Critics are panning Luc Besson’s new movie, Valerian and the City of a Thousand Planets, but it is destined to become a cult classic.
This is nothing new to Besson. His previous space opera, The Fifth Element, underperformed when it came out in the summer of 1997. It is now considered a visual masterpiece. Like The Fifth Element, Valerian thrives on quick-footed action sequences, a bizarre menagerie of aliens, and wonderfully extraneous musical numbers. And just as with The Fifth Element, critics are complaining that it suffers from a messy story and unconvincing acting.
These people don’t understand Besson’s craft. He’s a lover of sights and spectacles—an artist of optimism who prefers to shower visual riches upon his audiences rather than sting their eyes with a sandstorm of gritty nihilism. Valerian bursts with joy in a summer of big-budget misanthropy.
Of course, the movie does fail in many respects. Neither one of the leads can act. And the plot — two intergalactic space cops (who are kinda in love), uncovering the mysteries of an unidentified alien race, the children of which resemble distended versions of Fra Angelico’s Christ child, all within the titular City of a Thousand Planets — is as convoluted as this sentence makes it sound. But when matched against its competition (War for the Planet of the Apes, Alien: Covenant, Spiderman: Homecoming), the movie triumphs.
This probably has a lot to do with the fact that Besson is not bound by the current Hollywood model of making sequels to and gritty reboots of old movies. As an indie director, he has the freedom to take risks and experiment. Valerian does things the American big screen rarely (or never) gets to see—an opening scene set to the tune of David Bowie’s “Space Oddity;” Rihanna playing a benevolent burlesque dancer; a psychedelic jellyfish straight out of The Life Aquatic with Steve Zissou. In an interview with The Verge, Besson said he put these things into his movie because he’s tired of going to the theater and seeing the same tropes in sequel after sequel of superhero movies.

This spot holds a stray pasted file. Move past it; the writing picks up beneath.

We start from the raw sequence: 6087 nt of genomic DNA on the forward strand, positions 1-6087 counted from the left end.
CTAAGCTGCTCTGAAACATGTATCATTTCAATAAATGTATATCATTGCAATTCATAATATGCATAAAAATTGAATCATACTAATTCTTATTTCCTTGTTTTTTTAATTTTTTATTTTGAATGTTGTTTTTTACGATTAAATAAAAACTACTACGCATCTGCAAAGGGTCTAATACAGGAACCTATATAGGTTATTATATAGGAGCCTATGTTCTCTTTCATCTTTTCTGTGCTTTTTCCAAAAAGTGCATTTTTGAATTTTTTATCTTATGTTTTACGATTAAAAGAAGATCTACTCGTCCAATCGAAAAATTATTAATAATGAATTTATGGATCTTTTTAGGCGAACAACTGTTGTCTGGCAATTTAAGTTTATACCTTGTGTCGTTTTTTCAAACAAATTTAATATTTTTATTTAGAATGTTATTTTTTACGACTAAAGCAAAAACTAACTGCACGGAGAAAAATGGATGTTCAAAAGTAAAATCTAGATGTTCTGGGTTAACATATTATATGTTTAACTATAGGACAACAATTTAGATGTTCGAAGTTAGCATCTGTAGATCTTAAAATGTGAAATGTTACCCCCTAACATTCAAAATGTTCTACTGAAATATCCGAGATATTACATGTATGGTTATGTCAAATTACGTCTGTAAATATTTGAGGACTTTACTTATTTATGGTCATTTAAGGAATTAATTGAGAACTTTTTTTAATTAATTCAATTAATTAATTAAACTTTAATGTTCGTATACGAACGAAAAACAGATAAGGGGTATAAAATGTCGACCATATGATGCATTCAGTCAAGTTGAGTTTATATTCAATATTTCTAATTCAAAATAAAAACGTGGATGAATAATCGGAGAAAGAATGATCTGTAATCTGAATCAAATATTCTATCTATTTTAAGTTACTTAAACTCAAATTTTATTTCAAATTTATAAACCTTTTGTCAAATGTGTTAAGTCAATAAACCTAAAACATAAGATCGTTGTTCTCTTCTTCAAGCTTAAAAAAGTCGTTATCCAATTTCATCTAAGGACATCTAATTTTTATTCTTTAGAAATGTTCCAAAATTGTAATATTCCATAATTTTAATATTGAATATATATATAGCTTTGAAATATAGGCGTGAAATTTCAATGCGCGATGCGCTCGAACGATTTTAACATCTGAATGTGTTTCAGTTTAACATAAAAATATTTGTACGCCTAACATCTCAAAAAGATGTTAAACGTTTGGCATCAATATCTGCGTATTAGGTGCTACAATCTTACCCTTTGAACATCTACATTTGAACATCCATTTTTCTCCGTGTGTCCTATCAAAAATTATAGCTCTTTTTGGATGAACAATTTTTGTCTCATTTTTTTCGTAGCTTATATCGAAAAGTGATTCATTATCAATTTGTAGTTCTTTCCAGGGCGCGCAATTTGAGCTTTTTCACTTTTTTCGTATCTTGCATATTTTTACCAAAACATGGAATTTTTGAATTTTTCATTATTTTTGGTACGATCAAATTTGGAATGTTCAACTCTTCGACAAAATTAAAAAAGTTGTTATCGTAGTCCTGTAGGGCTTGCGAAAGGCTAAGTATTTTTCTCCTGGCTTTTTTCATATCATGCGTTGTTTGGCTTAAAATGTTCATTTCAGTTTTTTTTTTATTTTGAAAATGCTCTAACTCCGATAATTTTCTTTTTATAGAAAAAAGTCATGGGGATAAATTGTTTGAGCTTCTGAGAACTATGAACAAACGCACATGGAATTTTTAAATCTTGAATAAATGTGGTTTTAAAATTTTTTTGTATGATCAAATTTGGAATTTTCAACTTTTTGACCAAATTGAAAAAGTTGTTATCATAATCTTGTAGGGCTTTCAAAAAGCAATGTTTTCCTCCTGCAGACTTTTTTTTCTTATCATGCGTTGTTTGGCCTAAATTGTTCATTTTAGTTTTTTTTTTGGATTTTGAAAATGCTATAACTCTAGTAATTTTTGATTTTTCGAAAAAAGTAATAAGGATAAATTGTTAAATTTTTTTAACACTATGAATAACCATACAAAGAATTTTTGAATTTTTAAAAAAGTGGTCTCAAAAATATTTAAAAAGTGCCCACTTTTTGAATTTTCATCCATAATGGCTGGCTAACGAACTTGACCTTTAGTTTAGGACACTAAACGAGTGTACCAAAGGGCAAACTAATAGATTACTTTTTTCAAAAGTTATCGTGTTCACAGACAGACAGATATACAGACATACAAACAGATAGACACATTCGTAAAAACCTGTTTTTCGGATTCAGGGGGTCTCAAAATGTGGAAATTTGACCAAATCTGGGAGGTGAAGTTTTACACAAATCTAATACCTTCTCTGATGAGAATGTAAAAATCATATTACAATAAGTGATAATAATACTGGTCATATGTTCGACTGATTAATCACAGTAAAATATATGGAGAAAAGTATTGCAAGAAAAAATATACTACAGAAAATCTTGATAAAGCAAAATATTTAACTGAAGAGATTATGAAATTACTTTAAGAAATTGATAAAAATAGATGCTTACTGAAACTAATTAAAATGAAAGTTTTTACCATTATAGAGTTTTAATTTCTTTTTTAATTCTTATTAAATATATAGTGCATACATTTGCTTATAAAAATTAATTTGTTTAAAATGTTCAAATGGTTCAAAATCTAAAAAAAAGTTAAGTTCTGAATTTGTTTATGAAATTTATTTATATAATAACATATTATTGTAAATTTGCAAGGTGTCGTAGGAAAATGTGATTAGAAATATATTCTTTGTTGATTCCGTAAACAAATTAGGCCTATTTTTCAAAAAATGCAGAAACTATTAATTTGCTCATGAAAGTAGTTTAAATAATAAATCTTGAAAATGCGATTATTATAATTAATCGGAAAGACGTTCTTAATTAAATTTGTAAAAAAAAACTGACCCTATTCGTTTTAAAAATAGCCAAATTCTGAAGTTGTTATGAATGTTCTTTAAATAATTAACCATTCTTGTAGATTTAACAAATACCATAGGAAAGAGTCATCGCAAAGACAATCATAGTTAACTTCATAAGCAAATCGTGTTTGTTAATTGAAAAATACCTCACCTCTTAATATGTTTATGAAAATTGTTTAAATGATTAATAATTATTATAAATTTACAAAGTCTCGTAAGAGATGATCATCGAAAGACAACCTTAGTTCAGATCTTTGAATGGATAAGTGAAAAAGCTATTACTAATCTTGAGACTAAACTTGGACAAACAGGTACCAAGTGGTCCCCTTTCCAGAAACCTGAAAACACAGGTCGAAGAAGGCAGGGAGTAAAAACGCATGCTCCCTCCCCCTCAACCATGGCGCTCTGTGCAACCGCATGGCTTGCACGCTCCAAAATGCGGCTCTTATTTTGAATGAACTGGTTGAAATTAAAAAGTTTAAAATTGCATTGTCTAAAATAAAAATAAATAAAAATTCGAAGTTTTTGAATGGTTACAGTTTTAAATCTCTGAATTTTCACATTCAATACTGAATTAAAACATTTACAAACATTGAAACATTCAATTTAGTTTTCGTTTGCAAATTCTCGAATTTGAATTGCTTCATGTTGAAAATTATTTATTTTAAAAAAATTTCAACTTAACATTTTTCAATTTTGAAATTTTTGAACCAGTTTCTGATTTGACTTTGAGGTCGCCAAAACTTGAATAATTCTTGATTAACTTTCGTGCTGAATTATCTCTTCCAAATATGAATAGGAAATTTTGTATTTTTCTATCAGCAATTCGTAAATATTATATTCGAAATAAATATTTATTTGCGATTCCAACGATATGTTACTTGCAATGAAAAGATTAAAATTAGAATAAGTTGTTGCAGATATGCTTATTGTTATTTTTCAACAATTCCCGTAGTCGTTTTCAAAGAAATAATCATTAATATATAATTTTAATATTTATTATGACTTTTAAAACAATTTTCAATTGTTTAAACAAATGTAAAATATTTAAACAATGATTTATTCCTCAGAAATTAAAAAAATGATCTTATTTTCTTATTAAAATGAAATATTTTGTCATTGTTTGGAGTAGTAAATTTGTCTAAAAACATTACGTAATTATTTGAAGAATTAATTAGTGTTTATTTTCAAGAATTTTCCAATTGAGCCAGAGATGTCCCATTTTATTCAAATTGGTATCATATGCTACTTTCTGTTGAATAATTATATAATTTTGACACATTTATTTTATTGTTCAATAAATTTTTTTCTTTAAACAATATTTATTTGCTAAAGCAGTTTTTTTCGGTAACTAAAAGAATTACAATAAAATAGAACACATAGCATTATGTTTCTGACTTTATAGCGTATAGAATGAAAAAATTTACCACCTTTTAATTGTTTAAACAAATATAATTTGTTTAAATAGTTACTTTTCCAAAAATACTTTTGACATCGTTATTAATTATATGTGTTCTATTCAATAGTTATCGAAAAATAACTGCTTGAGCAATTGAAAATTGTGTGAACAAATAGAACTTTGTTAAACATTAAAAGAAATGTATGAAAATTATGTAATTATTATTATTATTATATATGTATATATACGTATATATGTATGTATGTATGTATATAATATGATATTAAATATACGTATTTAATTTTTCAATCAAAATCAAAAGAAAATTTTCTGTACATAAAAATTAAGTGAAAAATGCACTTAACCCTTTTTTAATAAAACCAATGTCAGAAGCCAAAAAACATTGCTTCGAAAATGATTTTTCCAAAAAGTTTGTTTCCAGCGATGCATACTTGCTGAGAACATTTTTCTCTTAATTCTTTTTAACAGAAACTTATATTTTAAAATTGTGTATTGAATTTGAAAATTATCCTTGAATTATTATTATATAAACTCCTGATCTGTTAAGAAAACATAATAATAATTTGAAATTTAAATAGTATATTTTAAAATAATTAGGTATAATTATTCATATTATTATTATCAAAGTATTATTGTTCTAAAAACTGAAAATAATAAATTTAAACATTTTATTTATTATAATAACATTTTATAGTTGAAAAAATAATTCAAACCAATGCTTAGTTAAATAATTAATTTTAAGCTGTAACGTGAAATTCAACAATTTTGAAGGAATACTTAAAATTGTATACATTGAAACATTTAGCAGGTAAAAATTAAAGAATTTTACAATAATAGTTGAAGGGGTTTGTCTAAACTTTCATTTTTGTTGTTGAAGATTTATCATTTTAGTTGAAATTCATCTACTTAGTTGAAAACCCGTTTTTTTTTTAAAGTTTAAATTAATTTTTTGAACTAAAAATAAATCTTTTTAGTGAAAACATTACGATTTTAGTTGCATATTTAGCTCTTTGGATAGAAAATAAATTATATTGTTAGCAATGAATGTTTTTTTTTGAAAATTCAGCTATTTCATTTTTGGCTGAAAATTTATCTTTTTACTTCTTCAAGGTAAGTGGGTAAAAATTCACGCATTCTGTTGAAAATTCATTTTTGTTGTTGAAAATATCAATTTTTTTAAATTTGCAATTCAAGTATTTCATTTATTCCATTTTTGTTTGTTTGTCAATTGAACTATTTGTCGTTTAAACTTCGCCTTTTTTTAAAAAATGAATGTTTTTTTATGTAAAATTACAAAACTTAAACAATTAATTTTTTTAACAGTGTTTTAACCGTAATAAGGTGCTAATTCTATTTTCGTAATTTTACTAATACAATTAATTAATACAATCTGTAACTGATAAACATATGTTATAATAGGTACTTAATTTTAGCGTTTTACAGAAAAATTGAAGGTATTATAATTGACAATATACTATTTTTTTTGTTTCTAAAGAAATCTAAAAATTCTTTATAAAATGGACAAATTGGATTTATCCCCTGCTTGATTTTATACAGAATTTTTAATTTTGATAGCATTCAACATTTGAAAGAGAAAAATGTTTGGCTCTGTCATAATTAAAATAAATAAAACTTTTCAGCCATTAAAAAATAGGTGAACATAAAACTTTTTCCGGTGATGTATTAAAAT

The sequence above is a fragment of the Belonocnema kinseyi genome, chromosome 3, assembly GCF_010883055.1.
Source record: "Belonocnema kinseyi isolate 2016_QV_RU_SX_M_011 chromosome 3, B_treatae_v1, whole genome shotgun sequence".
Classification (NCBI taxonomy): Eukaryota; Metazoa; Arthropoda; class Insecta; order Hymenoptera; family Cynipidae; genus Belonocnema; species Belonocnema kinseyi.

They were cool five or six years ago—but it’s always New York, it’s always the same thing, it’s always the same time,” he said. “The only thing you change is the alien, which is always the villain, and it changes shape, and that’s it. The rest is the same.”
Thank God someone else is sick of superheroes.
Although it’s flopping at the box office and polarizing critics, Valerian will endure long beyond any of the other movies playing in theaters right now, with the exception perhaps of Christopher Nolan’s Dunkirk. Like all of Besson’s best movies, it is written with a clear moral simplicity. The good guys do good and the bad guys do bad. There are no surprises; we can trust the characters not to betray our expectations. For a movie that will be grouped with sci-fi classics like Close Encounters of the Third Kind and Serenity, that’s a good thing. Big budget sci-fi movies don’t need to put on a pretense of moral complexity to be great. They succeed most when they put on a spectacle that inspires wonder at the breadth of the human imagination.
Twenty years from now, people won’t be talking about CGI monkey battles or that time when Michael Fassbender played an evil android and a less-evil android in the same movie. Instead, hopefully they will remember that crazy movie that opened with a five-minute montage of aliens shaking hands to the tune of a David Bowie song. While most summer blockbusters are trying to oppress their audiences with darkness and a distrust of humanity, Valerian looks into the final frontier with colorful hope. That will endure.
Image: Vikram Gounassegarin
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